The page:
Originally published on theconversation.com
An estimated 50 sexual assaults occur nationally every week in Australian residential aged care facilities. Despite this shocking figure, none of the Aged Care Royal Commission’s 148 recommendations released earlier this year specifically address the prevention of sexual violence.
Our recent study, published in the International Journal of Older Persons Nursing, found two-thirds of aged care staff had not received any training in prevention of sexual violence in the previous 12 months. Staff confirmed aged care approved providers often do not have dedicated or specific procedures to prevent or manage incidents.
Failing to combat sexual violence in aged care homes demonstrates an apathy towards older survivors and reinforces the existing difficulties faced by older people to achieve a basic human right: to live free from sexual violence.
Reacting, not preventing
Australia’s approach to preventing sexual violence in aged care focuses on mandatory reporting obligations set down by the Aged Care Quality and Safety Commission. The rules require staff to define “victim impact” and “incident seriousness”. This approach lacks a scientific basis and deprives the older person of their autonomy – a right included prominently in the Royal Commission recommendations. It also shifts responsibility of complex social, legal and health issues unfairly onto care staff.
In response to the concerns from the aged care sector about how to apply the new rule, this month the regulator released the unlawful sexual contact decision support tool. This tool seeks to define incidents as “Priority 1” or “Priority 2” according to how staff, not the survivor, have the perceived seriousness.
Criminal acts of sexual violence, including those perpetrated by staff members, may fall under the tool’s less urgent category – if the resident doesn’t require medical or psychological treatment as judged by the person using the tool. This means reporting to the regulator only needs to occur within a 30-day period. The longer reporting period could put others in danger and cause distress to residents and co-workers.
The regulator has argued there’s an expectation aged care providers will report any “serious” incident immediately to police and to the regulator. In a statement, the Aged Care Quality and Safety Commission told the ABC this was covered by the question: “Are there reasonable grounds to report the incident to the police?”
However, an earlier report commissioned from KPMG into the prevalence of abuse between aged care residents found aged staff reported no (58.1%) or minor (35%) physical or psychological impact afterwards for those raped or otherwise sexually assaulted survivors.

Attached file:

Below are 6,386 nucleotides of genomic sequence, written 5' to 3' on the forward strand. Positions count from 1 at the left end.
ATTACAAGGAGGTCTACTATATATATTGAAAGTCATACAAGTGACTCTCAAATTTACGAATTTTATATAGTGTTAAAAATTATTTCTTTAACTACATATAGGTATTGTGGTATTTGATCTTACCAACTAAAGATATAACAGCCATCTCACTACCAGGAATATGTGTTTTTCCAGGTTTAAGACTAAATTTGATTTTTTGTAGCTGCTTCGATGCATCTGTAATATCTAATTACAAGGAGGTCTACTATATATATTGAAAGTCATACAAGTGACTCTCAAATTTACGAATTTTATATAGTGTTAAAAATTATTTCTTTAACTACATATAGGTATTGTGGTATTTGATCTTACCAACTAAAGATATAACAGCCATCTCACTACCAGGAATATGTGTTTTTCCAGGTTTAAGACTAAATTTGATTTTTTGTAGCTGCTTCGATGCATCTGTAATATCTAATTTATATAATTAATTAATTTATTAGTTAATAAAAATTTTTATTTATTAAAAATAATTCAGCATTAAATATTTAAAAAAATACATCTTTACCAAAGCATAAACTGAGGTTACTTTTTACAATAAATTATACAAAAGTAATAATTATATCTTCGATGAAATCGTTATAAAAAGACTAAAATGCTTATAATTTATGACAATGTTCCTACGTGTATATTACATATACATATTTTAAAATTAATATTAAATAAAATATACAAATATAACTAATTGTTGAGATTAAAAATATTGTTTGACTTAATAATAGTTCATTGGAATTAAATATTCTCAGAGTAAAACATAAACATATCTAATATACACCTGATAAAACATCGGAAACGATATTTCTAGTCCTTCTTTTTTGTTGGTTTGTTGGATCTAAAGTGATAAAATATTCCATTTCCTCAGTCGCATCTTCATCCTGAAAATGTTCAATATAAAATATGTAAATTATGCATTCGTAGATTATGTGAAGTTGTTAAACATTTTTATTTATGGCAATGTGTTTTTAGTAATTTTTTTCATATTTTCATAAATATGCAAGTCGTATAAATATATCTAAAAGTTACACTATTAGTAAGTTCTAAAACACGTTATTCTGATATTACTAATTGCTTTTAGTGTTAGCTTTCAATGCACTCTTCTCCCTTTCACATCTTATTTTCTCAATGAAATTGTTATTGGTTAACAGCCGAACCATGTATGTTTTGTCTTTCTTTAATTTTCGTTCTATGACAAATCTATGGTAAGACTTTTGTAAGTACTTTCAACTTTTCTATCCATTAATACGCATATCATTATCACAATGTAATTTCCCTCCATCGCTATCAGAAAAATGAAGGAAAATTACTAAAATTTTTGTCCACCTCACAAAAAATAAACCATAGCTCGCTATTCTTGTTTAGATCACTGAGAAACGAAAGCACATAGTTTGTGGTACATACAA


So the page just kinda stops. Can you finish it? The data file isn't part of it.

This report also revealed only 3 of the 1,259 incidents deemed Priority 1 or “very serious” were reported to the police. Although this was before the advent of the decision tool, it highlights the dangers of placing responsibility on individual staff members with inadequate training.
Expecting aged care staff to do forensic work
A fundamental flaw in this tool is that it assumes certain capabilities of aged care staff.
What constitutes reasonable grounds to report to police is a complicated forensic concept. In the aged care setting, incidents of sexual violence may involve both a survivor and a perpetrator with cognitive impairment. This adds to the already difficult task of “proving” an act of sexual violence has occurred. When the crime involves staff assaulting a resident, bystander stress and the daunting task of reporting a co-worker add further complexity.
Asking aged care staff to take on decisions that require policing expertise is dangerous.
Tailored training could help
At the Health, Law and Ageing Research Unit we have developed an e-training intervention to improve sexual violence incident detection, management and prevention. It aims to promote collaboration with expert dementia and sexual violence support services.
The e-training intervention covers key definitions and characteristics, detection, management and ways to support resident victim-survivors, as well as tools to teach staff how to manage residents and prevent incidents.
Participants in our study who did the training reported better awareness, enhanced reflection on their current practice and improvement in sexual violence workplace management. The majority said they found the training relevant, practical and useful.
Only part of the solution
This training provides a first step to identify the learning needs of this population. It provides a model curriculum to guide development of training initiatives nationally and internationally.
Advocate’s for reform have repeatedly detailed what else should be addressed. This includes engaging government, insurers, boards of management and executives to resource and develop an organisational culture that eliminates sexual violence.
Preventing sexual violence should be of critical concern to Australia. We must move past reactive measures and unsubstantiated approaches such as asking staff to assess the impact of sexual violence. Instead we should be developing solutions to protect residents from incidents ever occurring.
Joseph Ibrahim received funding from Commonwealth Social Service (2015-17) and State Health Department (ongoing) for research, education and consultancies into residential aged care services and health care services. He also is an independent advocate for age care reform details available at https://www.profjoe.com.au/
Amelia Grossi is a research assistant for The Victorian Institute of Forensic Medicine, Health, Law & Ageing Research Unit, Monash University.
Daisy Smith is a research officer for The Department of Forensic Medicine, Health Law & Ageing Research Unit, Monash University.
Meghan Wright is a research assistant for The Victorian Institute of Forensic Medicine, Health, Law & Ageing Research Unit, Monash University.